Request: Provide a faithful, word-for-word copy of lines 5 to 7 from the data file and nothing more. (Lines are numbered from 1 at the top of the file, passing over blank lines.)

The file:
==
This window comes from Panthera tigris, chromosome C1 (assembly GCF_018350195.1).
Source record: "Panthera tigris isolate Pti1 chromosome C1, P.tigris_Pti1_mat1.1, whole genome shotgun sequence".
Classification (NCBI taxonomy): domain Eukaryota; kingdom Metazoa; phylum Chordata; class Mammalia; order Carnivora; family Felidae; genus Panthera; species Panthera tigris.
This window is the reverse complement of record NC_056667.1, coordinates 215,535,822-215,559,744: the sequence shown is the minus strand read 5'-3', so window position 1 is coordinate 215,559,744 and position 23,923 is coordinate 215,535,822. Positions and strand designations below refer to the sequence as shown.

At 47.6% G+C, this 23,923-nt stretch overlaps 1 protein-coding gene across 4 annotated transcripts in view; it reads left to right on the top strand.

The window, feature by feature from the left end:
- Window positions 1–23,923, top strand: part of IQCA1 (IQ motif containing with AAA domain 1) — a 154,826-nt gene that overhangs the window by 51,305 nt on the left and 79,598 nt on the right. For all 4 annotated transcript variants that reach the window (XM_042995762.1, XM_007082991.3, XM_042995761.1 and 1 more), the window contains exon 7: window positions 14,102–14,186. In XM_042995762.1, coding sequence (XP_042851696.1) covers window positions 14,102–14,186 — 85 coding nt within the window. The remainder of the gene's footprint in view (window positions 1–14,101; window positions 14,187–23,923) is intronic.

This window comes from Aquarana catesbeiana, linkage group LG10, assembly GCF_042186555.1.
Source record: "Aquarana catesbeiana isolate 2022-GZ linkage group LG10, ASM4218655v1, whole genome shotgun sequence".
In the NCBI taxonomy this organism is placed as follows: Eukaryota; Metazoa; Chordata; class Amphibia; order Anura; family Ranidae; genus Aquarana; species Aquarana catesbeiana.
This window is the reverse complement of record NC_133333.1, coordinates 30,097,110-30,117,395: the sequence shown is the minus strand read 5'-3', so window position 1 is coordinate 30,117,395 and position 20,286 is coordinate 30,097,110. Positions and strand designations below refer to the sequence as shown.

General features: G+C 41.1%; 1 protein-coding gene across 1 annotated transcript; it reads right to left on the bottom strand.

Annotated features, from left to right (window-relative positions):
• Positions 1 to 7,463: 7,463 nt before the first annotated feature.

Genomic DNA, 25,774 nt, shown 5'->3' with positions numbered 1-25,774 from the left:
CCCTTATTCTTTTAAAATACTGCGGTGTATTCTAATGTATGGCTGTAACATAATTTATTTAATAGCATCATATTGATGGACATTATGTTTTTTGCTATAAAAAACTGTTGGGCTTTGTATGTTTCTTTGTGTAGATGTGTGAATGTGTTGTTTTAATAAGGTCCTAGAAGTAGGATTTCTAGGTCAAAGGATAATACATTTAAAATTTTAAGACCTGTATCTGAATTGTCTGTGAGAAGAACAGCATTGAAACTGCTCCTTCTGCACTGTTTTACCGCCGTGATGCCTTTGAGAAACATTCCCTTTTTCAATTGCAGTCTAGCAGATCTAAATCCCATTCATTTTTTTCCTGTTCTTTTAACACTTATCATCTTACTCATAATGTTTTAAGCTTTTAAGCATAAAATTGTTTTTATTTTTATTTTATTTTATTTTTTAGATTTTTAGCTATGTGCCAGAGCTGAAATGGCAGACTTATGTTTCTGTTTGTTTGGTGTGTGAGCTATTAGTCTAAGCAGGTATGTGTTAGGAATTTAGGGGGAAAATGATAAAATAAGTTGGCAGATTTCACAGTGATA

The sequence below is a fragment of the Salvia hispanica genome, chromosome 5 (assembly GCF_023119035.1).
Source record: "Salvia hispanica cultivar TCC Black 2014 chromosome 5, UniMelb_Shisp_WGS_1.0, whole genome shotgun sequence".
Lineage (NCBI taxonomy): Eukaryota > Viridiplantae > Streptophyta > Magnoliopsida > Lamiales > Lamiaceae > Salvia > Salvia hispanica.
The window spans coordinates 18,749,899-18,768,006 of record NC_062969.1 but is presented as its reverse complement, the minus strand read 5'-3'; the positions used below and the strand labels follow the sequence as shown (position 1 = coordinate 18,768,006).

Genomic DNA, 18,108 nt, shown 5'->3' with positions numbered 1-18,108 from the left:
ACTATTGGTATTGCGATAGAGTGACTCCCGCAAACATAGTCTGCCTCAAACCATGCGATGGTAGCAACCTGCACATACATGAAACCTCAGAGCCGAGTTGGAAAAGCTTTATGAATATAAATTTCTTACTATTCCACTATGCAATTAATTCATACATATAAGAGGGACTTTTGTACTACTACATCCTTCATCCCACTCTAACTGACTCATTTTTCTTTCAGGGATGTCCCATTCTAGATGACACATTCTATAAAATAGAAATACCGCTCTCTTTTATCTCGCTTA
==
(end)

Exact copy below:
At 47.6% G+C, this 23,923-nt stretch overlaps 1 protein-coding gene across 4 annotated transcripts in view; it reads left to right on the top strand.

The window, feature by feature from the left end:
- Window positions 1–23,923, top strand: part of IQCA1 (IQ motif containing with AAA domain 1) — a 154,826-nt gene that overhangs the window by 51,305 nt on the left and 79,598 nt on the right. For all 4 annotated transcript variants that reach the window (XM_042995762.1, XM_007082991.3, XM_042995761.1 and 1 more), the window contains exon 7: window positions 14,102–14,186. In XM_042995762.1, coding sequence (XP_042851696.1) covers window positions 14,102–14,186 — 85 coding nt within the window. The remainder of the gene's footprint in view (window positions 1–14,101; window positions 14,187–23,923) is intronic.